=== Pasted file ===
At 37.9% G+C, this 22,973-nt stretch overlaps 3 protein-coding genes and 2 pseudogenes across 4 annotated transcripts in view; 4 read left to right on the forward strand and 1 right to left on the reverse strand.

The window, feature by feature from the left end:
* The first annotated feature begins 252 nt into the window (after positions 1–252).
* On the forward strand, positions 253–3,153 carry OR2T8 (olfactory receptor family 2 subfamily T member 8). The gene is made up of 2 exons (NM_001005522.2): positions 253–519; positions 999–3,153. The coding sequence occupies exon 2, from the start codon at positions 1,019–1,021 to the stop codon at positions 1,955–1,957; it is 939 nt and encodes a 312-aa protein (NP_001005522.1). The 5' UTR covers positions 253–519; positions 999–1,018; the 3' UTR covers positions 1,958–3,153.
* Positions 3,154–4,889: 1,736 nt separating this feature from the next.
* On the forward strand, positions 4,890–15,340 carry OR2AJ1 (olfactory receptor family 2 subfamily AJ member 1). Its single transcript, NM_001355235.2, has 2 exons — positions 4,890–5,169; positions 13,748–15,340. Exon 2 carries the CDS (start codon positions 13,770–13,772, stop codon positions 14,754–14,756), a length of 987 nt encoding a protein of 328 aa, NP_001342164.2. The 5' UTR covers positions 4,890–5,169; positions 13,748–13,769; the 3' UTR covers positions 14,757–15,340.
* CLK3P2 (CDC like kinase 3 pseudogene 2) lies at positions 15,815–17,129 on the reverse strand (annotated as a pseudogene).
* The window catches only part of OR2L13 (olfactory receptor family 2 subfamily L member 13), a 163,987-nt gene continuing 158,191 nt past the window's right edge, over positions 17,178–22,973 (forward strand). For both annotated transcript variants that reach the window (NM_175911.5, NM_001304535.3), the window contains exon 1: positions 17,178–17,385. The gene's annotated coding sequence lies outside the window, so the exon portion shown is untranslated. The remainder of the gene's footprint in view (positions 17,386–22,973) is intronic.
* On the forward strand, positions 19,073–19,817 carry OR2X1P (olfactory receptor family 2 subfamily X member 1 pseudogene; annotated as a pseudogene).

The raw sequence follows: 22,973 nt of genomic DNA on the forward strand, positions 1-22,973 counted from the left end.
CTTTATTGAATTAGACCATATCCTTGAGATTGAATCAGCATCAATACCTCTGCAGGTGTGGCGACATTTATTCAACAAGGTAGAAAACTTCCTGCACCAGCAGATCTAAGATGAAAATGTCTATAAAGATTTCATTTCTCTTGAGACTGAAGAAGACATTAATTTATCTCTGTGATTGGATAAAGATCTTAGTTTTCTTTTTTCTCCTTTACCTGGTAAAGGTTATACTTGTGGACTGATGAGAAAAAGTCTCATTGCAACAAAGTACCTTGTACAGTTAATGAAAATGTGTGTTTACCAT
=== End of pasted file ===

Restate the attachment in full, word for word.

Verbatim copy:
At 37.9% G+C, this 22,973-nt stretch overlaps 3 protein-coding genes and 2 pseudogenes across 4 annotated transcripts in view; 4 read left to right on the forward strand and 1 right to left on the reverse strand.

The window, feature by feature from the left end:
* The first annotated feature begins 252 nt into the window (after positions 1–252).
* On the forward strand, positions 253–3,153 carry OR2T8 (olfactory receptor family 2 subfamily T member 8). The gene is made up of 2 exons (NM_001005522.2): positions 253–519; positions 999–3,153. The coding sequence occupies exon 2, from the start codon at positions 1,019–1,021 to the stop codon at positions 1,955–1,957; it is 939 nt and encodes a 312-aa protein (NP_001005522.1). The 5' UTR covers positions 253–519; positions 999–1,018; the 3' UTR covers positions 1,958–3,153.
* Positions 3,154–4,889: 1,736 nt separating this feature from the next.
* On the forward strand, positions 4,890–15,340 carry OR2AJ1 (olfactory receptor family 2 subfamily AJ member 1). Its single transcript, NM_001355235.2, has 2 exons — positions 4,890–5,169; positions 13,748–15,340. Exon 2 carries the CDS (start codon positions 13,770–13,772, stop codon positions 14,754–14,756), a length of 987 nt encoding a protein of 328 aa, NP_001342164.2. The 5' UTR covers positions 4,890–5,169; positions 13,748–13,769; the 3' UTR covers positions 14,757–15,340.
* CLK3P2 (CDC like kinase 3 pseudogene 2) lies at positions 15,815–17,129 on the reverse strand (annotated as a pseudogene).
* The window catches only part of OR2L13 (olfactory receptor family 2 subfamily L member 13), a 163,987-nt gene continuing 158,191 nt past the window's right edge, over positions 17,178–22,973 (forward strand). For both annotated transcript variants that reach the window (NM_175911.5, NM_001304535.3), the window contains exon 1: positions 17,178–17,385. The gene's annotated coding sequence lies outside the window, so the exon portion shown is untranslated. The remainder of the gene's footprint in view (positions 17,386–22,973) is intronic.
* On the forward strand, positions 19,073–19,817 carry OR2X1P (olfactory receptor family 2 subfamily X member 1 pseudogene; annotated as a pseudogene).

The raw sequence follows: 22,973 nt of genomic DNA on the forward strand, positions 1-22,973 counted from the left end.
CTTTATTGAATTAGACCATATCCTTGAGATTGAATCAGCATCAATACCTCTGCAGGTGTGGCGACATTTATTCAACAAGGTAGAAAACTTCCTGCACCAGCAGATCTAAGATGAAAATGTCTATAAAGATTTCATTTCTCTTGAGACTGAAGAAGACATTAATTTATCTCTGTGATTGGATAAAGATCTTAGTTTTCTTTTTTCTCCTTTACCTGGTAAAGGTTATACTTGTGGACTGATGAGAAAAAGTCTCATTGCAACAAAGTACCTTGTACAGTTAATGAAAATGTGTGTTTACCAT